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INNER WORKINGS by J.M. Coetzee Kirkus Star


Literary Essays, 2000-2005

by J.M. Coetzee

Pub Date: July 23rd, 2007
ISBN: 978-0-670-03865-7
Publisher: Viking

Issues of political and moral choice and commitment and of literary theory and practice are considered in the South African Nobel laureate’s fourth collection of criticism.

Gathered here are 16 book reviews, four summary “introductions” to new translations or editions of major writers’ works and a single celebration of a “classic” film (“Arthur Miller, The Misfits”), which appeared in the anthology Writers at the Movies. Coetzee’s great strength is his sure sense of form—notably displayed in a meticulous deconstruction of Philip Roth’s “dystopian” alternate-history novel The Plot Against America and a stringent explication of enfolded levels of irony and self-deception in Coetzee’s countrywoman Nadine Gordimer’s subtle political novel The Pickup. He also does his homework, assiduously. A wealth of painstakingly absorbed historical and biographical information enriches his dissections of scholar-critic Walter Benjamin’s “the Arcades Project” (an encyclopedic analysis of Parisian social life “under capitalism”); Günter Grass’s challenging historical novel Crabwalk (based on a maritime disaster which has spawned numerous conflicting treatments of its details and significance); and the recently rediscovered fiction of 20th-century Hungarian author Sándor Márai, both a bold critic of fascism and a haughty apologist for an embattled aristocracy. Elsewhere, Coetzee pays due (if predictable) tribute to consensus European masters (Robert Musil, Paul Celan, Italo Svevo) and their less celebrated peers (Bruno Schulz, Joseph Roth, Hugo Claus), fellow Nobelists (Faulkner, Bellow, Naipaul), the underrated (Swiss miniaturist Robert Walser) and the unclassifiable (eclectic memoirist W.G. Sebald). Even middling essays on Whitman, Beckett and Graham Greene are redeemed by startlingly precise insights (e.g., that Greene’s “entertainment” Brighton Rock is energized by distinctions drawn between Good and Evil and Right and Wrong).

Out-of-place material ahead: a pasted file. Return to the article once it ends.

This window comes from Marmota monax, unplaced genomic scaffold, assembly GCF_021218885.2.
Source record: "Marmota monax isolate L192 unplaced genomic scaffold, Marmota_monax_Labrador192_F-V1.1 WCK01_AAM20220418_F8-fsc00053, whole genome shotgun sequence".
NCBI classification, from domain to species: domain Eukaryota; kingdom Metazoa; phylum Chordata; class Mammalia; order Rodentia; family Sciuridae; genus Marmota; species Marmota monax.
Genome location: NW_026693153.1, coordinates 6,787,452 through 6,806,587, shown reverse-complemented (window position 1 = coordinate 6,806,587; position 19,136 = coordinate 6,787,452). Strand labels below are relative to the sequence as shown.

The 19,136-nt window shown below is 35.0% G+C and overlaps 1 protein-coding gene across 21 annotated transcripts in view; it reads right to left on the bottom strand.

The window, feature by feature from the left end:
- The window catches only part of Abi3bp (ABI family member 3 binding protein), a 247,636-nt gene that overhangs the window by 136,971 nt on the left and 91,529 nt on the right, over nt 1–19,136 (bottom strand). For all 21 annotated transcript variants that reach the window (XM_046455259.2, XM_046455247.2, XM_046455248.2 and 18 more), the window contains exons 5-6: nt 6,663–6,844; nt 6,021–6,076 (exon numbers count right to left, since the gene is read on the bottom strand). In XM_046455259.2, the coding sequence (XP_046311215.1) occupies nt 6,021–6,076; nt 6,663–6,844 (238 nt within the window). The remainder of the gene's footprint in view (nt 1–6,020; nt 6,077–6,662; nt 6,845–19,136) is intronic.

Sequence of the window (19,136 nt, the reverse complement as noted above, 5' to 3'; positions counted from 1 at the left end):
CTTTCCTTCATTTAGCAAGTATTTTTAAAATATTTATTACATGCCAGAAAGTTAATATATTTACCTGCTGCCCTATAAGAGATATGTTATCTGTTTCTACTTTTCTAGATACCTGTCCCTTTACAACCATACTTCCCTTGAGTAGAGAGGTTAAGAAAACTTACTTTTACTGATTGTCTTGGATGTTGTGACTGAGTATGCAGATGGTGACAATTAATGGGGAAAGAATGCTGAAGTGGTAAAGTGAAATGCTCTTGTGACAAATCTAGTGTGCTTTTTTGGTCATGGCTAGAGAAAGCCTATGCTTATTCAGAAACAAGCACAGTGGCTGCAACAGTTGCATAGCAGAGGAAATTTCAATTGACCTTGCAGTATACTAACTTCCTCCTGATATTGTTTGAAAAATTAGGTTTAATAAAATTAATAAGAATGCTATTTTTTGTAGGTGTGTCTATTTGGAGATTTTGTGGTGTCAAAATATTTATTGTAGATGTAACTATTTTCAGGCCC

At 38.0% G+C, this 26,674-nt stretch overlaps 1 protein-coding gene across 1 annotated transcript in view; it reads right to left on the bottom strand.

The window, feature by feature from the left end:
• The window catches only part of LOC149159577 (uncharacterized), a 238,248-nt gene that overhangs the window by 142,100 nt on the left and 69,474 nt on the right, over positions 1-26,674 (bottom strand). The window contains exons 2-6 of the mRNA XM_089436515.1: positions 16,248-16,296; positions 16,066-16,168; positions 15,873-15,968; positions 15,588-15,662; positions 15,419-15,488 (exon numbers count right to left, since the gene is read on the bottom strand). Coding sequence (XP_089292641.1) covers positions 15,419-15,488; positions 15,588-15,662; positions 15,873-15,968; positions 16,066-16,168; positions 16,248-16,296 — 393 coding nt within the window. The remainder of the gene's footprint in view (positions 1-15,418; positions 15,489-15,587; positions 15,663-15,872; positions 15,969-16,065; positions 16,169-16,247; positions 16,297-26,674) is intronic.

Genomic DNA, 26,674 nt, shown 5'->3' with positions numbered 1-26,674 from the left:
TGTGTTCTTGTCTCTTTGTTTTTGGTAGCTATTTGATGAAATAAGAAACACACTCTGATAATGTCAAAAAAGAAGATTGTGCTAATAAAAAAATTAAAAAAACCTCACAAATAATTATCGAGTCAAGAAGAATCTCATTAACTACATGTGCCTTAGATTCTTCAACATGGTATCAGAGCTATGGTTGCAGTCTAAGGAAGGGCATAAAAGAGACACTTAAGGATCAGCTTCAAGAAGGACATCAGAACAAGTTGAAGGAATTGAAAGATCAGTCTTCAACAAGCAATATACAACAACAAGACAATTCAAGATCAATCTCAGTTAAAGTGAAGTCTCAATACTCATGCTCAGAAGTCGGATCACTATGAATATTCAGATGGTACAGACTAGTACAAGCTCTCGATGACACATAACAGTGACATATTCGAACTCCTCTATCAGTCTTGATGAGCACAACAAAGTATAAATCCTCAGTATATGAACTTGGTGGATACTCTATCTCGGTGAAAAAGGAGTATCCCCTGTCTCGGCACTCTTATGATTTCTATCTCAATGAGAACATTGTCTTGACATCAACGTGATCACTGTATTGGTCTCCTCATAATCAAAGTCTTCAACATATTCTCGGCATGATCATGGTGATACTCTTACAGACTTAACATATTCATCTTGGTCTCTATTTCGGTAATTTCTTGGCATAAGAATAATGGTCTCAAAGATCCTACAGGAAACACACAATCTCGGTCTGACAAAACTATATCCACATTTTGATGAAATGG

Dare we suggest that Coetzee is actually a better critical essayist than a novelist? This trenchant, rewarding volume suggests it just may be so.